Bonds are loans that are traded. There exist many types and issuers, but all of them have, more or less, MANY features in common which are discussed here. Because the discipline of fixed income management forms a moat that is so wide and deep, the discussion will focus on the practical application of using bonds in individual investors portfolios and the essential criteria for measuring value and volatility. They usually pay a fixed amount of interest  at regular intervals and have a term-to- maturity, at the end of which, they repay the principal to the bondholders and the bond issue ceases to exist. Bonds exist in registered and bearer form. Registered bonds are payable to the owner of record, whereas bearer bonds are CAN be transfered as cash. There is no owner of record, but rather whoever holds bonds in these forms is able to receive income from them. This latter form of ownership is rare in the United States. Issuers are varied, including companies, countries and governmentalities (states, cities, counties, etc.). individual bonds
Individual Bonds are funds loaned out to individuals or corporate entities over a given period of time. Upon maturity, interest and the principle amount is paid back by the borrower. The amount of interest payable is determined by the borrower and sold in share bundles. The interest rate is either paid daily, weekly, monthly or annually or over a number of years as determined by the issuers of shares.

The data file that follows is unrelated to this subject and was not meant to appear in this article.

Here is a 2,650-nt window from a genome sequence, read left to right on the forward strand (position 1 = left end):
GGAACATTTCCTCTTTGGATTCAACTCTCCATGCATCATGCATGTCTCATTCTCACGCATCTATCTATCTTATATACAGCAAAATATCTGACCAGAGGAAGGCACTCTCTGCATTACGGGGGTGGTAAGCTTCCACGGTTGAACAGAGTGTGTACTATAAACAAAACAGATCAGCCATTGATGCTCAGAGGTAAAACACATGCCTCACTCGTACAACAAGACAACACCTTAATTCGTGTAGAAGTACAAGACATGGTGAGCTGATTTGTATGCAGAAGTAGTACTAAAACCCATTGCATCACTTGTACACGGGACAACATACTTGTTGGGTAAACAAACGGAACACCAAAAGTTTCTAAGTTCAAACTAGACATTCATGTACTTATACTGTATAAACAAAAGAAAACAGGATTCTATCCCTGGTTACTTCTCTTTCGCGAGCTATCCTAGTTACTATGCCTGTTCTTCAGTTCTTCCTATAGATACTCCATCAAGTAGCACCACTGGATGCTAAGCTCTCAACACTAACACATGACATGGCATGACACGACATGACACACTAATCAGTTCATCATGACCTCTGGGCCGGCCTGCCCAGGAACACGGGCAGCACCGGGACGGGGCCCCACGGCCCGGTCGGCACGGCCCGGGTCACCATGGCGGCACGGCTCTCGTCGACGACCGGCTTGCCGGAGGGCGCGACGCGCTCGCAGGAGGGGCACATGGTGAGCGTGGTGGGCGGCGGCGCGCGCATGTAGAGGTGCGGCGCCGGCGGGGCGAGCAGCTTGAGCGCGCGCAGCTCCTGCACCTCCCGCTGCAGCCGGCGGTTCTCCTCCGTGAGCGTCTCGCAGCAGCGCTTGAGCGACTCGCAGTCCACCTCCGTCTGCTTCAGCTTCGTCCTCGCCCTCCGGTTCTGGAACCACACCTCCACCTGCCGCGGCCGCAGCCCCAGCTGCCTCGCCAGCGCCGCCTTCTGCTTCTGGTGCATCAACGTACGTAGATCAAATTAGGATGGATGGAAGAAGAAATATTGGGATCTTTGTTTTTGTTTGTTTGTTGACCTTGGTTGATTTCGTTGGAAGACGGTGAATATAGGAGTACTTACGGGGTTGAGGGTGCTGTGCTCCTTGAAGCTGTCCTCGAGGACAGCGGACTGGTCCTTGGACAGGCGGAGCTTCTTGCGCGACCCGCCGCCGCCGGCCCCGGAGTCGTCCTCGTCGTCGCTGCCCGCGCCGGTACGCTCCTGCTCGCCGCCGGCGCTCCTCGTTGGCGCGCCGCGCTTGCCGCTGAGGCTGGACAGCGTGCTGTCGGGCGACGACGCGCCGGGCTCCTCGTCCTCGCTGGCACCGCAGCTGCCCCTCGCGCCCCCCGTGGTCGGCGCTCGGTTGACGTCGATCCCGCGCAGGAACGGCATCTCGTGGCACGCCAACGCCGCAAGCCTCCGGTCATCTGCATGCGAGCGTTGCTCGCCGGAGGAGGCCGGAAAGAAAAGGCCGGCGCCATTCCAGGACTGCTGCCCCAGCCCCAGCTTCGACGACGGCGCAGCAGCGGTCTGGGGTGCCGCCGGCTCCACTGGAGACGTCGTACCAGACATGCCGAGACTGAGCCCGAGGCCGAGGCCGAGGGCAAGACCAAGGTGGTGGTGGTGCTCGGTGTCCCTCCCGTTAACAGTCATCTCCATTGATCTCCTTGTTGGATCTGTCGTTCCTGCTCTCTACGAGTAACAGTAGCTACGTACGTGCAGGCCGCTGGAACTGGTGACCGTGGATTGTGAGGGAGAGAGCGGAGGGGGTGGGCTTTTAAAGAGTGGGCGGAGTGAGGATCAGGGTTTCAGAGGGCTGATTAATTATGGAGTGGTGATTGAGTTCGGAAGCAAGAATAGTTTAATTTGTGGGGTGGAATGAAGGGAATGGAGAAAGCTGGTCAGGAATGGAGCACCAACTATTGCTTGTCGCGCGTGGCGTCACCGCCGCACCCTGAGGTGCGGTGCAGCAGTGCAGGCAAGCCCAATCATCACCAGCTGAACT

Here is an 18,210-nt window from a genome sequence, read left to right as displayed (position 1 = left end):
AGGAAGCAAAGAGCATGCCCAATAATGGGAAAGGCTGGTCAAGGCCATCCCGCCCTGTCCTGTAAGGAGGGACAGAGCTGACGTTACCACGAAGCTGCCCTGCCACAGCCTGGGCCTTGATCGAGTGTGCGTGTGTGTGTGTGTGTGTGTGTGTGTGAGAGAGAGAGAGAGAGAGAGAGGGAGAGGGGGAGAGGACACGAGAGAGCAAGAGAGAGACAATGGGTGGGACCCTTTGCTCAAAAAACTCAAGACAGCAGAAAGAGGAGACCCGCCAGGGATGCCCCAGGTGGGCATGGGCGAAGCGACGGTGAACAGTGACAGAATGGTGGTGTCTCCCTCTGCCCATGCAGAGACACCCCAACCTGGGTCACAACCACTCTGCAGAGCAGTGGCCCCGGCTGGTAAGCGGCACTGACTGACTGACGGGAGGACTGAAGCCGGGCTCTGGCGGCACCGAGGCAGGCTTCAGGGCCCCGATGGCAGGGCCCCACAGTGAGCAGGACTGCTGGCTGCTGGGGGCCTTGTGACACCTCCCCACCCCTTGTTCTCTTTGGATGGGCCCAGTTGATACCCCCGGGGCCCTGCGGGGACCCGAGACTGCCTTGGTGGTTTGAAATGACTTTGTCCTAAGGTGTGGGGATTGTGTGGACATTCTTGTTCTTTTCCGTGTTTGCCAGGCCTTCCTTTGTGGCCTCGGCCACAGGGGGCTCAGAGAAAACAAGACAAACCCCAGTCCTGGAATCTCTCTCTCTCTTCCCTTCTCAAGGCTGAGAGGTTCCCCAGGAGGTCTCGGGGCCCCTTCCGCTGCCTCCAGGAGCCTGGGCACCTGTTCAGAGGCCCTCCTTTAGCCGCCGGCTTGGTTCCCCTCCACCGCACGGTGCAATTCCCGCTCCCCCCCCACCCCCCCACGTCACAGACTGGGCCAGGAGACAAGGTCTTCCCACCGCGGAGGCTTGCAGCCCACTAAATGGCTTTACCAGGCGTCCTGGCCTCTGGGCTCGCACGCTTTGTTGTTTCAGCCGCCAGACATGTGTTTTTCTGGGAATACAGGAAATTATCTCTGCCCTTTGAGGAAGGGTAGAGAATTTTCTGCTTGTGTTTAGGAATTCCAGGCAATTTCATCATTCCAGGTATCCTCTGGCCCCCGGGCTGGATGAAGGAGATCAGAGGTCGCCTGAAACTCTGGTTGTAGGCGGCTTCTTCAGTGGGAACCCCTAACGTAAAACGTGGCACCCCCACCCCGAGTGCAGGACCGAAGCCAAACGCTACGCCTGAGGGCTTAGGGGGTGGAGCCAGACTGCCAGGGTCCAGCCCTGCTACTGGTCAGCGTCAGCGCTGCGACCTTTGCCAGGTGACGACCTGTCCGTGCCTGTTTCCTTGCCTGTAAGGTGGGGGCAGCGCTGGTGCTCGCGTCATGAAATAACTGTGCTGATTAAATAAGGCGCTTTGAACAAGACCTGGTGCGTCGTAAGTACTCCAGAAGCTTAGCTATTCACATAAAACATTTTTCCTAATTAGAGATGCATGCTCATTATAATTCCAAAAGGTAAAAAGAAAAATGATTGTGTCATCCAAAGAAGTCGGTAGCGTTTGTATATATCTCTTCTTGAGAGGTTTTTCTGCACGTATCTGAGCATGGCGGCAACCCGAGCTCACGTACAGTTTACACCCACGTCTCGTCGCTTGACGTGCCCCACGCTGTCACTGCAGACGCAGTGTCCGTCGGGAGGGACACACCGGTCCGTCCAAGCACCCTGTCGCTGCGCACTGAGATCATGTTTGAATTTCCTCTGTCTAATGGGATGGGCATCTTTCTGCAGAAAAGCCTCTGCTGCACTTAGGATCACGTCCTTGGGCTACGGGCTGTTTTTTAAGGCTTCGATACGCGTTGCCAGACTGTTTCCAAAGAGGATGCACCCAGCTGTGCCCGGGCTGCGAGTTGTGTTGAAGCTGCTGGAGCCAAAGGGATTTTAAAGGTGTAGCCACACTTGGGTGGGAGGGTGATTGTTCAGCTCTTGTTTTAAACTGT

Issuers of bonds vary from individual corporate entities to government around the world. According to fidelity.com "A bond is an interest-bearing security that obligates the issuer to pay the bondholder a specified sum of money, usually at specific intervals (known as a coupon), and to repay the principal amount of the loan at maturity. Zero-coupon bonds pay both the imputed interest and the principal at maturity."
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